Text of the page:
- Methodology: The TUC wanted to explore in depth the experience of LGBT workers to find out if they continue to face bullying, harassment and discrimination. The research was conducted on Survey Monkey between 1 March and 14 May 2017 and was promoted on social media, receiving 5,074 responses. Few representative national surveys exist of LGBT people. However, recent research from the Office for National Statistics (ONS) has summarised the characteristics of LGBT people in the UK. The table below sets out the differences between those in our survey and the national population of LGBT people in the UK. In brief, our survey slightly under-represents LGBT people from a minority ethnic background, and younger LGBT people.
Proportion of those responding to our survey in this group
Proportion of the UK LGBT population in this group
*These age bands have been combined because the ONS bands for older ages (34-49, 50-64, 65+) did not match the survey bands (35-44, 45-54, 55+) and so no direct comparison was possible.
The Cost of Being Out at Work
Legal rights for people who are LGBT+ have seen huge changes over the past few years. As a result, it would be easy to assume that LGBT+ people have finally gained the equality that they, and we, fought so long to achieve. But reports from trade union reps suggest that lived equality in the workplace is still not the experience for many LGBT+ workers. The TUC undertook this research to better understand the experiences of LGBT+ workers across the UK. This TUC research gives us solid statistical evidence as well as the stories of LGBT+ workers to give voice to those
(often hidden) experiences.
We used an online survey to reach as many LGBT+ people as possible including those that are not part of a trade union. We wanted to collect individual stories and understand, if people experienced discrimination and harassment, what form it took, how it impacted them and how they sought redress.
Key findings relating to LGBT+ workers are:
· Nearly two in five (39 per cent) of all respondents have been harassed or discriminated against by a colleague, a quarter (29 per cent) by a manager and around one in seven (14 per cent) by a client or patient.
· Only a third of respondents (34 per cent) reported the latest incident of harassment or discrimination to their employer, one in eight (12 per cent) reported it to HR.
· Only half (51 per cent) of all respondents are ‘out’ (open about their sexuality) to everyone at work. This falls to just over a third (36 per cent) of young people. Over a quarter (27 per cent) of bisexuals are out to no one.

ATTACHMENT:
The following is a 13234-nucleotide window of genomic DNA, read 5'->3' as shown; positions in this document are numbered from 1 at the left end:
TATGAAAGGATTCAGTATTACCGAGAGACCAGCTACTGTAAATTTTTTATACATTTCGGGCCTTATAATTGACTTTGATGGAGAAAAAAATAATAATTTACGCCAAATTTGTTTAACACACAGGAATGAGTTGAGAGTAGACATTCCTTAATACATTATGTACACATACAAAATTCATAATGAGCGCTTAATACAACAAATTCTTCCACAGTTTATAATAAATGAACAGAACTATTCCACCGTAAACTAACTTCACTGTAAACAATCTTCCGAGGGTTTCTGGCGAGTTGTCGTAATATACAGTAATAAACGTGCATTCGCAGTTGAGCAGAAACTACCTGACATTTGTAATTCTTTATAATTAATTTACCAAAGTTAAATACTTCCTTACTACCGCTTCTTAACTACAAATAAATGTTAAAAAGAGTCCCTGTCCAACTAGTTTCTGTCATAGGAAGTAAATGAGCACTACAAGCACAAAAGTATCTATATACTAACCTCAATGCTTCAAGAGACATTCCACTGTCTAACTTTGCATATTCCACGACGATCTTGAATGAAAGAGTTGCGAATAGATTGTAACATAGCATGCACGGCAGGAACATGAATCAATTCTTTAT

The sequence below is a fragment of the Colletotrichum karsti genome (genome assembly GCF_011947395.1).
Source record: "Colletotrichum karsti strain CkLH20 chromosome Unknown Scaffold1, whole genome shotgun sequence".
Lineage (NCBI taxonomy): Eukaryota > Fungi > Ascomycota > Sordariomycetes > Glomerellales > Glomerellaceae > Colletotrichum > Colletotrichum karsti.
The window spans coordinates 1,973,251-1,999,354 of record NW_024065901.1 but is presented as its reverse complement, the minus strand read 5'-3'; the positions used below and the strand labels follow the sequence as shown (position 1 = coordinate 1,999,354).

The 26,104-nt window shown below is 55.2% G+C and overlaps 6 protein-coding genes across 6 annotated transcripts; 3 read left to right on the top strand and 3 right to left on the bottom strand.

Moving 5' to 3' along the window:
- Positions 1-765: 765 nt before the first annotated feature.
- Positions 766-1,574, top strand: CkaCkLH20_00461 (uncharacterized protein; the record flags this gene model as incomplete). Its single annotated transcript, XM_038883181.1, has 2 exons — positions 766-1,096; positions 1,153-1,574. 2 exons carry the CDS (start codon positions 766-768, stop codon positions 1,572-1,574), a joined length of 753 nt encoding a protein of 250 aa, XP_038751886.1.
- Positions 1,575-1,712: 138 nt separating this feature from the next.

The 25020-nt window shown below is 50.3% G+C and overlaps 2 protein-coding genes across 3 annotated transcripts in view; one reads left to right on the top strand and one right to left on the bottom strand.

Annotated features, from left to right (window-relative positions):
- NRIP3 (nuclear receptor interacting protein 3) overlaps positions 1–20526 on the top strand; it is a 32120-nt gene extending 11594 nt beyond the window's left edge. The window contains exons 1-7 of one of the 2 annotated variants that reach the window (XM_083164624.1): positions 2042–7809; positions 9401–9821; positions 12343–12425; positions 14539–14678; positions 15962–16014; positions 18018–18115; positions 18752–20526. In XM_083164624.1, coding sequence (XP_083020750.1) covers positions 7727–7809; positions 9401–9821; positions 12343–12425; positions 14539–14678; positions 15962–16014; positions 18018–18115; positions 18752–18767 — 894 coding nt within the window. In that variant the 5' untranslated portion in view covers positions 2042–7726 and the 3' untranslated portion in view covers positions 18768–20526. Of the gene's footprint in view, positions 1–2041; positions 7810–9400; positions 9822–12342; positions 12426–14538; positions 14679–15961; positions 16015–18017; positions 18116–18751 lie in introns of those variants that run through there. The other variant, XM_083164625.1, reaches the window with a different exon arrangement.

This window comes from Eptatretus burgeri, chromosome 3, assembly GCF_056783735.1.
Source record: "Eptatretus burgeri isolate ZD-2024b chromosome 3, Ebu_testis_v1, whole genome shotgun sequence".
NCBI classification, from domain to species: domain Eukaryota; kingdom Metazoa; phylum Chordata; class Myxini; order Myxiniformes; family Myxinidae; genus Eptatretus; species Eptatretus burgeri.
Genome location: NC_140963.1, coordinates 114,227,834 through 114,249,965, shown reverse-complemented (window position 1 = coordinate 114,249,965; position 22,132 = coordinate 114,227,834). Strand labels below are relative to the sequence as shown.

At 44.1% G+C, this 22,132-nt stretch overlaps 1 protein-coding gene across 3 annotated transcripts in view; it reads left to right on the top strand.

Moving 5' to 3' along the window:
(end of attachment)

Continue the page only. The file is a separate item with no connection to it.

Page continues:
· Almost half of trans people (48 per cent) have experienced bullying or harassment at work compared to just over a third (35 per cent) of non-trans respondents.
· Over three fifths (62 per cent) of all respondents have heard homophobic or biphobic remarks or jokes directed to others at work, while over a quarter (28 per cent) have had such comments directed at them.
· Just under a quarter (23 per cent) of all respondents have been outed against their will, while almost a third (30 per cent) of transgender respondents have had their trans status disclosed against their will.
· Only a third of respondents reported the latest incident of harassment or discrimination to their employer, one in eight reported it to HR.
A quarter of new dads are missing out on paternity leave and pay
- More than 157,000 new fathers did not qualify for paternity leave or pay last year
- TUC calls on new government to give new dads better paternity leave and pay entitlements
One in four men who became fathers in 2016 didn’t qualify for paternity leave or pay, according to new TUC analysis published on Fathers’ Day today (Sunday).
In 2016 there were around 625,000 working dads around the UK with a child under one. However, a quarter of them (25%) – more than 157,000 new fathers – did not qualify for the up to two weeks’ statutory paternity leave and statutory paternity pay.
The main reason is that they were self-employed – this affected nearly 113,000 working dads. Unlike self-employed mums who are eligible for a maternity allowance, dads who work for themselves don’t get a similar paternity allowance.
And another 44,000 dads didn’t get paid paternity leave or pay because they hadn’t been working for their employer for long enough. The law requires employees to have at least six months’ service with their current employer by the 15th week before the baby is due to qualify for paternity leave.
The TUC is concerned that so many dads are missing out on the chance to spend valuable time at home with their partners and babies because they cannot afford to.